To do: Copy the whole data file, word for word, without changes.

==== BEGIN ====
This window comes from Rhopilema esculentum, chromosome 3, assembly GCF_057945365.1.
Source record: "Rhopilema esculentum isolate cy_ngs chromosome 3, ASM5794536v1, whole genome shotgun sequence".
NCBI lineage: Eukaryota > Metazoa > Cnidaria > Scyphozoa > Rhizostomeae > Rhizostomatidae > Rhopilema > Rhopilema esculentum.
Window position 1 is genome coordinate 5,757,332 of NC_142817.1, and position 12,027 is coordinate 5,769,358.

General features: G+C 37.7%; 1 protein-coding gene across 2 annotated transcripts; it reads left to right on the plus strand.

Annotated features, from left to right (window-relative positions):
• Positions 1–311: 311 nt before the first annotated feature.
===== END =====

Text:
This window comes from Rhopilema esculentum, chromosome 3, assembly GCF_057945365.1.
Source record: "Rhopilema esculentum isolate cy_ngs chromosome 3, ASM5794536v1, whole genome shotgun sequence".
NCBI lineage: Eukaryota > Metazoa > Cnidaria > Scyphozoa > Rhizostomeae > Rhizostomatidae > Rhopilema > Rhopilema esculentum.
Window position 1 is genome coordinate 5,757,332 of NC_142817.1, and position 12,027 is coordinate 5,769,358.

General features: G+C 37.7%; 1 protein-coding gene across 2 annotated transcripts; it reads left to right on the plus strand.

Annotated features, from left to right (window-relative positions):
• Positions 1–311: 311 nt before the first annotated feature.